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The Global Workforce Crisis of 2030

Relocation and appreciation-relationship culture change job landscape

We're running into a global workforce crisis come 2030 with an overall labor shortage and a huge skill mismatch and big cultural challenge, says human resources expert Rainer Strack in his TED Talk. 

Strack says that "high-skilled people, talents, will be the big thing in the next decade," however, they're a scarce resource and businesses have to work to understand them better. 

"And this global workforce crisis is approaching very fast. Right now, we are just at the turning point," he said. Strack suggests that countries ought to look across borders to attract mobile and willing job seekers, but to do that, they'll need to change their business culture. 

After conducting a global survey among more than 200,000 job seekers from 189 countries, Strack found that 60 percent of job seekers are willing to work abroad and the number is even higher for Millennials. U.S. job seekers were least likely to move but France, Switzerland, Germany, Canada and U.K. job seekers have their sights set on the U.S. as their top choice worldwide for relocation. 

The survey shows that the top four preferences (in order) of job seekers are around culture:

  1. Being appreciated for your work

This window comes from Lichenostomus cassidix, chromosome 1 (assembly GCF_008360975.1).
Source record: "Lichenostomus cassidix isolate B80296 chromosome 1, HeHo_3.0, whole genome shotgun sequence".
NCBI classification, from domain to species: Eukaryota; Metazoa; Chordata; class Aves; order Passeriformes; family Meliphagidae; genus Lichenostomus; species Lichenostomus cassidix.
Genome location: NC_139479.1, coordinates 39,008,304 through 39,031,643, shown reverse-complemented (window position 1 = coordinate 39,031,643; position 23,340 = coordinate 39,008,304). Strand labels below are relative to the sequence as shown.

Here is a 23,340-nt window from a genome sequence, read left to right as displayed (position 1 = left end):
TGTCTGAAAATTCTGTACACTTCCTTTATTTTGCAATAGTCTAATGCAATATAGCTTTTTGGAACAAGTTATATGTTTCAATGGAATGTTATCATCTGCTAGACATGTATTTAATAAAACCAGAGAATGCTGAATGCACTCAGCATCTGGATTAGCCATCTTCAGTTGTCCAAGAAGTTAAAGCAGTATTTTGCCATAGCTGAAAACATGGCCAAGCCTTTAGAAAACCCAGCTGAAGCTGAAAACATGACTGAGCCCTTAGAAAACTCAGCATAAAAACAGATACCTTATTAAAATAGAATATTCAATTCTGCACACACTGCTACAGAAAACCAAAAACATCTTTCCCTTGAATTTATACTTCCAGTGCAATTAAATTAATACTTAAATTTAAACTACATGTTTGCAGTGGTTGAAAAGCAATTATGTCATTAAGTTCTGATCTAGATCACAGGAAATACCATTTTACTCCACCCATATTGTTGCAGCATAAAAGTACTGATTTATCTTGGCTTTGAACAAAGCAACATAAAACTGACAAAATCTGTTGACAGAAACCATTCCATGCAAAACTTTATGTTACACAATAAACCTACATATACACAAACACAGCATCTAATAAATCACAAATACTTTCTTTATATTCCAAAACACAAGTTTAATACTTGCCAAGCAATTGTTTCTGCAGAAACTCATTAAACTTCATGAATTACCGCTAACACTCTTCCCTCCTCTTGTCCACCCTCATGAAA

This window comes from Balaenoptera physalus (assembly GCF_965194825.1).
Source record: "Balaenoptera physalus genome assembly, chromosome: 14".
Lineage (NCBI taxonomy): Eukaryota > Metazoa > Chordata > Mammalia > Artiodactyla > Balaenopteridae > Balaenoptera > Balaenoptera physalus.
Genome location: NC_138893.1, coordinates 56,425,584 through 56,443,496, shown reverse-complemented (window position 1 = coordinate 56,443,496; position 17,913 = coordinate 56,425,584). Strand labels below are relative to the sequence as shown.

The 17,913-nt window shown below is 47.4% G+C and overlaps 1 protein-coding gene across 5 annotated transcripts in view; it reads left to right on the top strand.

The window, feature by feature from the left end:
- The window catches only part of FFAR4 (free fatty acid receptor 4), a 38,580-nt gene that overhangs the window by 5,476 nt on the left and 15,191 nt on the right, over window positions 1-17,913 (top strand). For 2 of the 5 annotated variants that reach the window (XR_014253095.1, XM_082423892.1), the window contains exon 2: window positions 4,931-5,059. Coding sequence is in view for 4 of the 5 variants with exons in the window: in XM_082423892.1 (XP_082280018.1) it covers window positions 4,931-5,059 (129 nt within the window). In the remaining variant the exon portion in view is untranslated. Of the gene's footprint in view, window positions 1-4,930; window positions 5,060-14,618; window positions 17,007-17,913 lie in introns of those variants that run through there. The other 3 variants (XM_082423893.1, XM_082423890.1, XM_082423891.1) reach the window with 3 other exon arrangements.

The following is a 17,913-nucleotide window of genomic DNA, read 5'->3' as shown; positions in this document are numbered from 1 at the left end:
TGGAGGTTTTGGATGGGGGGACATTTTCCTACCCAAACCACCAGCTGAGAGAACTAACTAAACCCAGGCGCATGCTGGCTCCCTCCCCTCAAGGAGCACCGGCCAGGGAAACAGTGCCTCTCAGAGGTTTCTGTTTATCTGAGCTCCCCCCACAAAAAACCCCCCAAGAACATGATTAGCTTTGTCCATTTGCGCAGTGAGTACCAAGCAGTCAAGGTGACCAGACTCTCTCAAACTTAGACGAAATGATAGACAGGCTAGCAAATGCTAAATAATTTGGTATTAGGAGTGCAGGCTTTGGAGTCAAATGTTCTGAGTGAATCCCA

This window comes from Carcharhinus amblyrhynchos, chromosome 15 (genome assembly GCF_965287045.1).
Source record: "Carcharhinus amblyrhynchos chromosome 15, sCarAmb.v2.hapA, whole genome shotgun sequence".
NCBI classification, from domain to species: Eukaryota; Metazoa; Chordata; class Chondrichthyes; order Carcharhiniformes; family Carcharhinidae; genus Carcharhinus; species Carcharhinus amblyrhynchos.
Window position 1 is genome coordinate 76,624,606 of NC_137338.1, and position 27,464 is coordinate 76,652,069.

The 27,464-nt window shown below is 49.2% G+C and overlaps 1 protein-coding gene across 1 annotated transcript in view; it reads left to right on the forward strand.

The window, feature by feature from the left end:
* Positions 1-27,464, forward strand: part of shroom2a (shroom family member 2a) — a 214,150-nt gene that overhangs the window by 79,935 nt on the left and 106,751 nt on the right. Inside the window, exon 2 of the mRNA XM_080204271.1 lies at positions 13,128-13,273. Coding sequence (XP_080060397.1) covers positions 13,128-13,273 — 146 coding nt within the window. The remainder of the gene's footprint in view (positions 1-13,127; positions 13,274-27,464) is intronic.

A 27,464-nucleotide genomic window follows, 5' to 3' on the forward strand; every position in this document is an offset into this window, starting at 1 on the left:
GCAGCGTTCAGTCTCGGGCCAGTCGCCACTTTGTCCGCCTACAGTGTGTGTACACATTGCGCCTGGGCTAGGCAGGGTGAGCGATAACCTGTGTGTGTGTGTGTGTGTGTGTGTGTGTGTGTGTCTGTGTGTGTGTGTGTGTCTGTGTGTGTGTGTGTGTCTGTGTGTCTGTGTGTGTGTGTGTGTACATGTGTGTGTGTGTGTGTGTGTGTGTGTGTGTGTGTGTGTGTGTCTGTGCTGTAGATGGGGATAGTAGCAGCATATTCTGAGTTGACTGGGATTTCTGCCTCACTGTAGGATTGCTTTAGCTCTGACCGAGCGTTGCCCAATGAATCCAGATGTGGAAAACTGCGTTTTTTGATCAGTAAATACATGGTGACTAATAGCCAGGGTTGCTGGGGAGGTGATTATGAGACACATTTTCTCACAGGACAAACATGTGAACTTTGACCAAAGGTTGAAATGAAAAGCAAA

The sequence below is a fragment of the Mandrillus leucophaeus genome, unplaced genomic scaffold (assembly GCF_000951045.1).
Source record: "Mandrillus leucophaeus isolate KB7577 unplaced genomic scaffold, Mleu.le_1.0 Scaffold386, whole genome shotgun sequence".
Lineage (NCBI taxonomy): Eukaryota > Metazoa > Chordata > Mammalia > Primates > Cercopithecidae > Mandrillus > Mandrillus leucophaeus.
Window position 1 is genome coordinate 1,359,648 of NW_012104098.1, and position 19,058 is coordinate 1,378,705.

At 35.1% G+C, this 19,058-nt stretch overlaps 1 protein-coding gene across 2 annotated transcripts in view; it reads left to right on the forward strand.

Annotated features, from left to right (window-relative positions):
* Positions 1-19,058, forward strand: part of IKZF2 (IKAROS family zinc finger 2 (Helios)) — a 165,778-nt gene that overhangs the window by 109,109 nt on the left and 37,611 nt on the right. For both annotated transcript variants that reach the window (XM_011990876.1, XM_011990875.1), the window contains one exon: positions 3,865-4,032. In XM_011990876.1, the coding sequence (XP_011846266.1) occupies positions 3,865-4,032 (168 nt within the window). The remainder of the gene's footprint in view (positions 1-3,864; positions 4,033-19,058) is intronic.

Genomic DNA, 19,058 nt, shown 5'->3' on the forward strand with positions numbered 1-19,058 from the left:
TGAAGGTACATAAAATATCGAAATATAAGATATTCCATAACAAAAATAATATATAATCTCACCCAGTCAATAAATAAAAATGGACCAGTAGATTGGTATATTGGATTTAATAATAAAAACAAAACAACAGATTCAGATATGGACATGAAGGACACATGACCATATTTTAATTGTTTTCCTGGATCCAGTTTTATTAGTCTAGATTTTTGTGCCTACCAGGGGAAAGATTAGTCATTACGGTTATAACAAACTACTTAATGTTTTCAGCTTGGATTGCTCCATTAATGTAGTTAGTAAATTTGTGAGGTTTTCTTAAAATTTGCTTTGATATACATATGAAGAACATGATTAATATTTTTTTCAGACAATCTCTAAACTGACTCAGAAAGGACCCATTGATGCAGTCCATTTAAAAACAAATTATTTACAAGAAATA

2. Having a great relationship with colleagues
  3. Enjoying a great work-life balance
  4. Having a great relationship with the boss

Salary ranked eighth in importance. 

"Our global workforce crisis becomes very personal. People are looking for recognition," said Strack. He says that companies will need a people strategy, consisting of four parts, and that they'll need to act on it immediately in order to attract mobile job seekers. 

  1. Plan for how to forecast supply and demand for different jobs and skills. Workforce planning will become more important than financial planning.
  2. Plan for how to attract great people: generation Y, women, but also retirees.
  3. Plan for how to educate and upskill them.
  4. Plan for how to retain the best people with an appreciation and relationship culture.

"However, one crucial underlying factor is to change our attitudes. Employees are resources, are assets, not costs, not head counts, not machines, not even the Germans," said Strack. 

Rainer Strack is a Senior Partner and Managing Director at the Boston Consulting Group, where he is the global leader of the HR topic. 

Photo and video courtesy of TED

Liz Torres can be reached at liz.torres@monster.com. Follow her on Twitter @etorres446.  

Monster Wants to Know: What are your top preferences when it comes to choosing a job? Do you look for a people strategy over salary? Does your company have a people strategy and was it a selling point for you? Share with us in the comment section.


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